8 Ways To Keep Your Kidneys Healthy

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8 Ways To Keep Your Kidneys Healthy

8 Ways To Keep Your Kidneys Healthy

Kidney Health

The kidneys are vital organs of our bodies, which means we can’t live without them if they don’t function. They remove waste, control the body’s fluid, and remove the excess waste and water through urination. This process is necessary to maintain a stable balance of body chemicals. And when its function is abnormal for any reason, it can lead to serious, life-threatening complications.

1 in 3 Americans is at a higher risk of developing kidney disease – an alarming statistic reported by the Centers for Disease Control & Prevention (CDC 2019). Kidney diseases are silent killers, which mainly affect your quality of life. The number of American adults who have chronic kidney disease (CKD) is now estimated to be 37 million – that’s one out of every seven or 15 percent of the adult population – according to the latest data from the Centers for Disease Control and Prevention (National Kidney Foundation 2019).

Long-term or chronic kidney disease (called CKD), can be managed by making a few lifestyle changes.

In this blog, we will talk about some of the most effective ways to keep your kidneys in good condition.

  1. Maintain a balanced diet
    Your kidneys breakdown everything you consume when you eat. Food that negatively affects kidneys includes the things you eat that are bad for your health like lots of fat, excessive dairy, salt, or sugar. Over a period of time, a bad diet can lead to high blood pressure, obesity, diabetes & other conditions resulting in adverse effects on your kidneys. Foods that include fiber, fruits, nuts, and vegetables in your diet can keep your kidneys functioning smoothly. Say no to refined or processed foods.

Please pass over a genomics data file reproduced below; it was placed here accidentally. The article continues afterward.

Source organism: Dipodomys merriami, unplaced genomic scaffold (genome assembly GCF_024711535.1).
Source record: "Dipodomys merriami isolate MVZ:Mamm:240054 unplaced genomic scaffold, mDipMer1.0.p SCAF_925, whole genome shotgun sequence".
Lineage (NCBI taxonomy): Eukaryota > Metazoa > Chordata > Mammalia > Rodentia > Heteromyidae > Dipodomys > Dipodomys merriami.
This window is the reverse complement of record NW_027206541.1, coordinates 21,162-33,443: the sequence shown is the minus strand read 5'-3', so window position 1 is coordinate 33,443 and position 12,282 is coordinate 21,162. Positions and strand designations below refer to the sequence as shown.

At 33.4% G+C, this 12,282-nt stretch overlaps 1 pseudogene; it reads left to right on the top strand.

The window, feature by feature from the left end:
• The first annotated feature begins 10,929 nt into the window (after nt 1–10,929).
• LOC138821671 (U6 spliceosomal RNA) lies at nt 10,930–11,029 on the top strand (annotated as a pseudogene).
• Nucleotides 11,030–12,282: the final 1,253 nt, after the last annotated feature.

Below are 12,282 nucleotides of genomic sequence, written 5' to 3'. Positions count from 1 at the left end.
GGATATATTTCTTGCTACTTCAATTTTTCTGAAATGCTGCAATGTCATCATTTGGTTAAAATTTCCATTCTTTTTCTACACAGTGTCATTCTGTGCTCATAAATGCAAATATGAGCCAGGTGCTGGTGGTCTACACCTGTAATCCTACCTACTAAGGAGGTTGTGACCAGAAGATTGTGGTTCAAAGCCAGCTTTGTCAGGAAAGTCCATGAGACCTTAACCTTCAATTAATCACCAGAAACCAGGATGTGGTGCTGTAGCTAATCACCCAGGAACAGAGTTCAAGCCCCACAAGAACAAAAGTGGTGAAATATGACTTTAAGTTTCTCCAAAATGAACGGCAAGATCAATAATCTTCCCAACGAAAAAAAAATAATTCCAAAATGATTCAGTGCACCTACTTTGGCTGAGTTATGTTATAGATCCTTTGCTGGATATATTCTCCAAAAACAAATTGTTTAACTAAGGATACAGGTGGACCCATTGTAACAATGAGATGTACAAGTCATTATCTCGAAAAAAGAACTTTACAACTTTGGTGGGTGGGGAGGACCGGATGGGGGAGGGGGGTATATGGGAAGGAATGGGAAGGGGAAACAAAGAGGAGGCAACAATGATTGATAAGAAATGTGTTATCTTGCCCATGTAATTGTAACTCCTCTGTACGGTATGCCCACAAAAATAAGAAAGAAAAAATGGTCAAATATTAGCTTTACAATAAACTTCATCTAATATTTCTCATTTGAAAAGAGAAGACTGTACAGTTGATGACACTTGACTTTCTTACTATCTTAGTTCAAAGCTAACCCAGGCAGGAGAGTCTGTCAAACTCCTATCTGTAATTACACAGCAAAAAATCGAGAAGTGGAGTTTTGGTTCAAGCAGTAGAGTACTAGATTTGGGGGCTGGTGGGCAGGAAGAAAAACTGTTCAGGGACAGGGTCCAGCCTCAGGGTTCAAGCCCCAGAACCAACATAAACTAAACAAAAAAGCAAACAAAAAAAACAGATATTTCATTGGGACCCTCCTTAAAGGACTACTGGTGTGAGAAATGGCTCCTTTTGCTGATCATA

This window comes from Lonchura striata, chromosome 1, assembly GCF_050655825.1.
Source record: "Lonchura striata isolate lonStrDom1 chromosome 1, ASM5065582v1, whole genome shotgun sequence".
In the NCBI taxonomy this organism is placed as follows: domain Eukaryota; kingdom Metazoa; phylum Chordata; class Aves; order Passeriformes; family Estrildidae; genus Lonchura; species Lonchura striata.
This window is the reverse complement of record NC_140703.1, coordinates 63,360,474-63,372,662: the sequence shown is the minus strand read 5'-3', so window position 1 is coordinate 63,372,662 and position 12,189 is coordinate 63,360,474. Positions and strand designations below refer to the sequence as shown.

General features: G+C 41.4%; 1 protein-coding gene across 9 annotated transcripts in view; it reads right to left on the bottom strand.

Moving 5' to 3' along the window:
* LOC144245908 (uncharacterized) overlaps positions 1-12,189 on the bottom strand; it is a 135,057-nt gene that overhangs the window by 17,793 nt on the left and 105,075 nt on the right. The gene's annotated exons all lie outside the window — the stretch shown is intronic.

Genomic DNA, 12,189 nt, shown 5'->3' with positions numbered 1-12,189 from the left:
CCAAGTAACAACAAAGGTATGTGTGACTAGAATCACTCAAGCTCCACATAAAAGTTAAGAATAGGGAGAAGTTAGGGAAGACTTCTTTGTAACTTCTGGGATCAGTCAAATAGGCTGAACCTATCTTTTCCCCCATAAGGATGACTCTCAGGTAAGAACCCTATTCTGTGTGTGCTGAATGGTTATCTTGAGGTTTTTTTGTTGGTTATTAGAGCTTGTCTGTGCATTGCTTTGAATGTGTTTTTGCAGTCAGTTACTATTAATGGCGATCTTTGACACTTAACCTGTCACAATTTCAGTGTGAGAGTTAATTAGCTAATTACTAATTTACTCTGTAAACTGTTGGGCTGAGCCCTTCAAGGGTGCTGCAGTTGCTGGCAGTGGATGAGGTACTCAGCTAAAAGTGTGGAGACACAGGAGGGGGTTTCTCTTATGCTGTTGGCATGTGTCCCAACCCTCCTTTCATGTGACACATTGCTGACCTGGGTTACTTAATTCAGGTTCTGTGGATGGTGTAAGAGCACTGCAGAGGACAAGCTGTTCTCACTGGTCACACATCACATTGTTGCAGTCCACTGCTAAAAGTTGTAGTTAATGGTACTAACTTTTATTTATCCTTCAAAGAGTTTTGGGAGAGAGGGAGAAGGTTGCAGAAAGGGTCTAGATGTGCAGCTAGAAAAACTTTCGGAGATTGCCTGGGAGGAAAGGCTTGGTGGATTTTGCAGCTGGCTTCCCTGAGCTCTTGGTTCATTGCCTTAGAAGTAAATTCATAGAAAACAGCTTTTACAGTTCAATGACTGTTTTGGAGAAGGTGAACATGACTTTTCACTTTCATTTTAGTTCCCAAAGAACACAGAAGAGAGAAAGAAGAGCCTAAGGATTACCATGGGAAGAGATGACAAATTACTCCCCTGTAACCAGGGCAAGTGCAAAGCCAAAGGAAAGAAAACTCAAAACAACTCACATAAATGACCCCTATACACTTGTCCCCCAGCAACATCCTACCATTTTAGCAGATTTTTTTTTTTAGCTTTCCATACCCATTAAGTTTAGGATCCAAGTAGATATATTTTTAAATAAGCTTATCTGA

2. Avoid taking frequent NSAID medication
    Common drugs, such as non-steroidal anti-inflammatory (NSAIDs) for pain, for example, medicines like ibuprofen, can harm the kidneys if taken regularly. If you have kidney disease or decreased kidney function, taking just a few doses can do further harm to your kidneys. Individuals with reduced kidney function should create a plan with their primary care physician to treat pain without further compromising your kidneys with over-the-counter drugs.
  3. Keep yourself hydrated
    Water helps get essential nutrients to your kidneys and moves waste to your bladder in the form of urine. Typically, 8 cups or 2 liters (approx.) per day is the adequate intake for a healthy person. Depending on severe climatic or body conditions (such as heart or liver disease, pregnancy, etc.), consult your doctor on the appropriate fluid intake given your medical history, age, and activity levels.
  4. Check and control your blood pressure
    High blood pressure can damage your kidneys and is especially likely when associated with other factors like diabetes, high cholesterol, and cardiovascular diseases. If you have high blood pressure, especially if you are a young person, you should consult your doctor to discuss the risks. You’ll need lifestyle modifications and medication treatment to mitigate long term effects on your kidneys.
  5. Exercise regularly